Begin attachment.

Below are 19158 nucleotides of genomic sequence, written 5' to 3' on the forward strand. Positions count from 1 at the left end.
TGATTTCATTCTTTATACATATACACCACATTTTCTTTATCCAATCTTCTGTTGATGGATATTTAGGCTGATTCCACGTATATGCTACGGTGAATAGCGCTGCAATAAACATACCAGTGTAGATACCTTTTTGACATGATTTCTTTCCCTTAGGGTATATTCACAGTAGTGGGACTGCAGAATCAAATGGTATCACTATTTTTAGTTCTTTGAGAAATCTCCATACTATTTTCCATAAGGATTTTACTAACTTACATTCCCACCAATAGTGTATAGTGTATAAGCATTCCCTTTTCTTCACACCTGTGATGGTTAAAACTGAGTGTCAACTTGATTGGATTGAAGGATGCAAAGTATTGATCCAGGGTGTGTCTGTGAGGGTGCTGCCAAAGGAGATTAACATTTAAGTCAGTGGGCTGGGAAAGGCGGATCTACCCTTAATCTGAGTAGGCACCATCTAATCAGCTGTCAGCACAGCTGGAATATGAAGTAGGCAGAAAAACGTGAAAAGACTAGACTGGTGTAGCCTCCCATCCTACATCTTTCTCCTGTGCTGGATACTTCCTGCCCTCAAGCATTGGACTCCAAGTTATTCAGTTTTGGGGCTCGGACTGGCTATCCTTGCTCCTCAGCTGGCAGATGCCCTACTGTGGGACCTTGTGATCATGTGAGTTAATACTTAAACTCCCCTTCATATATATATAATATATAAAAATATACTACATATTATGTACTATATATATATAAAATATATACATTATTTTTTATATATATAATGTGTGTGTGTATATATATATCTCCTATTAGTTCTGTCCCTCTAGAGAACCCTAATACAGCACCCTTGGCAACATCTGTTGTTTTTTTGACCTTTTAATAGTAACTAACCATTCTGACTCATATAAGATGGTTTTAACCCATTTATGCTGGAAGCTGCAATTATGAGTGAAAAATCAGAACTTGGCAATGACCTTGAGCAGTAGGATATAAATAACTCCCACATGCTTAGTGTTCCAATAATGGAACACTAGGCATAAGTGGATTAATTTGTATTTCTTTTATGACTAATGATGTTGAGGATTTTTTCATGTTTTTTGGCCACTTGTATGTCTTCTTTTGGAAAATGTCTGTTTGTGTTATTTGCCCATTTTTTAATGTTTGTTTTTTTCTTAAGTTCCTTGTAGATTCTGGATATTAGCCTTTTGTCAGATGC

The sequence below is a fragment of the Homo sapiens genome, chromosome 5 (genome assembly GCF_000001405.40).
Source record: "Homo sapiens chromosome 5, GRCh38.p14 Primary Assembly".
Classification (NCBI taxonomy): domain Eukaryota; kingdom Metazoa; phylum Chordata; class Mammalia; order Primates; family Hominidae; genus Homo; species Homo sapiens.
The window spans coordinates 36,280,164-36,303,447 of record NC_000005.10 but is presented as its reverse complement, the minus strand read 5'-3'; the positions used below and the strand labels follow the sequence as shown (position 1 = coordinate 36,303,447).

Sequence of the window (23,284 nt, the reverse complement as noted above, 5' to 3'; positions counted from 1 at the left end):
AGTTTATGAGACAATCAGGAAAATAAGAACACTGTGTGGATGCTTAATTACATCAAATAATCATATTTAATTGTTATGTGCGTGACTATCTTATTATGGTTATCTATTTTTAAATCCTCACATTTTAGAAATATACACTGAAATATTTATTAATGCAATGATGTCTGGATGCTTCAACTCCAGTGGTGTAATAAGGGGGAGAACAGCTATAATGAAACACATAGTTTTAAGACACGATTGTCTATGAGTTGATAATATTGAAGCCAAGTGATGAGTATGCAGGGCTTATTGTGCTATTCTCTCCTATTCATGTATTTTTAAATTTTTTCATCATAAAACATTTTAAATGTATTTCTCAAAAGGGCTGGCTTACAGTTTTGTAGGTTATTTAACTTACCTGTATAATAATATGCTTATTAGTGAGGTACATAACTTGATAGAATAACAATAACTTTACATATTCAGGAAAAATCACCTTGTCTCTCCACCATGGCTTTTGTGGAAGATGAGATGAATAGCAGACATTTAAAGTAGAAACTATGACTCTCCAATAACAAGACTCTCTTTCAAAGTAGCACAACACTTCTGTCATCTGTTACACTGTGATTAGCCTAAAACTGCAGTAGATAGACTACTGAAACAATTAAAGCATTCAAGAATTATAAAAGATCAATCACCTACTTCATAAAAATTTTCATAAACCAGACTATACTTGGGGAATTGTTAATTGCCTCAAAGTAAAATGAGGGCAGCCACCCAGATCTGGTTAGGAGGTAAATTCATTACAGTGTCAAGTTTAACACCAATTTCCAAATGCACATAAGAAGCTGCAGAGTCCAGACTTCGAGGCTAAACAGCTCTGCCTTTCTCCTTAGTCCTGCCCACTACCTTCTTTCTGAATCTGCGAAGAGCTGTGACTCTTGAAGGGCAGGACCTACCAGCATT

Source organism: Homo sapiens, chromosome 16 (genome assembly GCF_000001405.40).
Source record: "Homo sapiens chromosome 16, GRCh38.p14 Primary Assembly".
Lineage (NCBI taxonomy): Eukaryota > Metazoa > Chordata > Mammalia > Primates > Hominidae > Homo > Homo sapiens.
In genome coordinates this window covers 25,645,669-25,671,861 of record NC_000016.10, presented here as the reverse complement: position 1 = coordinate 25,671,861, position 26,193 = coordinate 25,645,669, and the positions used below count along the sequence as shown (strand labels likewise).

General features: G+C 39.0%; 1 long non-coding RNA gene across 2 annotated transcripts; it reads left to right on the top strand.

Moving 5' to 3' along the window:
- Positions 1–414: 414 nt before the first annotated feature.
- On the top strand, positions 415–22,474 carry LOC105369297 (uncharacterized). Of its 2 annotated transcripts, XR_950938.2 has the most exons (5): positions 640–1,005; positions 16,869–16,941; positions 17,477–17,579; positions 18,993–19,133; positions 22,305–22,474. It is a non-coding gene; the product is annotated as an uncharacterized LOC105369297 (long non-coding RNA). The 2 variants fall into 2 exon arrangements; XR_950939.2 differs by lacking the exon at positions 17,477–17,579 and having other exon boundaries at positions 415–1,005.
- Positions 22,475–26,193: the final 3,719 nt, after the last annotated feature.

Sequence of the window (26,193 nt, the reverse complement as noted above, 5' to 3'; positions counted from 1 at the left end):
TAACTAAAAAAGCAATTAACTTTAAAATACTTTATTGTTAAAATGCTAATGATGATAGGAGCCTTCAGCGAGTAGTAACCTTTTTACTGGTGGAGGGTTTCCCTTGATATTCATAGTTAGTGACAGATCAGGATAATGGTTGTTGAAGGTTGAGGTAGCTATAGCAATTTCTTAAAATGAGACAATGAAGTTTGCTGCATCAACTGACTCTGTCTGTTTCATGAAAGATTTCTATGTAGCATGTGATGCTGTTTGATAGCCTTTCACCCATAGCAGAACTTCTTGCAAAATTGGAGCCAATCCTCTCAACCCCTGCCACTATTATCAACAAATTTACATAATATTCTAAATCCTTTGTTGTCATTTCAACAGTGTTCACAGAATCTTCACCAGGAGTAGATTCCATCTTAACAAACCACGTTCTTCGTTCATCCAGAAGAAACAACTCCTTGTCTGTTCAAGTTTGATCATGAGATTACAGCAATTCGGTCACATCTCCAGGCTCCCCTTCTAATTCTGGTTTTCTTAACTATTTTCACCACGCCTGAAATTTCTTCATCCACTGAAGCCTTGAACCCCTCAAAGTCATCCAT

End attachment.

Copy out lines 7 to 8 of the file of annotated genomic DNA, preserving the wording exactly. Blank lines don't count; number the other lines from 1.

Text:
Sequence of the window (23,284 nt, the reverse complement as noted above, 5' to 3'; positions counted from 1 at the left end):
AGTTTATGAGACAATCAGGAAAATAAGAACACTGTGTGGATGCTTAATTACATCAAATAATCATATTTAATTGTTATGTGCGTGACTATCTTATTATGGTTATCTATTTTTAAATCCTCACATTTTAGAAATATACACTGAAATATTTATTAATGCAATGATGTCTGGATGCTTCAACTCCAGTGGTGTAATAAGGGGGAGAACAGCTATAATGAAACACATAGTTTTAAGACACGATTGTCTATGAGTTGATAATATTGAAGCCAAGTGATGAGTATGCAGGGCTTATTGTGCTATTCTCTCCTATTCATGTATTTTTAAATTTTTTCATCATAAAACATTTTAAATGTATTTCTCAAAAGGGCTGGCTTACAGTTTTGTAGGTTATTTAACTTACCTGTATAATAATATGCTTATTAGTGAGGTACATAACTTGATAGAATAACAATAACTTTACATATTCAGGAAAAATCACCTTGTCTCTCCACCATGGCTTTTGTGGAAGATGAGATGAATAGCAGACATTTAAAGTAGAAACTATGACTCTCCAATAACAAGACTCTCTTTCAAAGTAGCACAACACTTCTGTCATCTGTTACACTGTGATTAGCCTAAAACTGCAGTAGATAGACTACTGAAACAATTAAAGCATTCAAGAATTATAAAAGATCAATCACCTACTTCATAAAAATTTTCATAAACCAGACTATACTTGGGGAATTGTTAATTGCCTCAAAGTAAAATGAGGGCAGCCACCCAGATCTGGTTAGGAGGTAAATTCATTACAGTGTCAAGTTTAACACCAATTTCCAAATGCACATAAGAAGCTGCAGAGTCCAGACTTCGAGGCTAAACAGCTCTGCCTTTCTCCTTAGTCCTGCCCACTACCTTCTTTCTGAATCTGCGAAGAGCTGTGACTCTTGAAGGGCAGGACCTACCAGCATT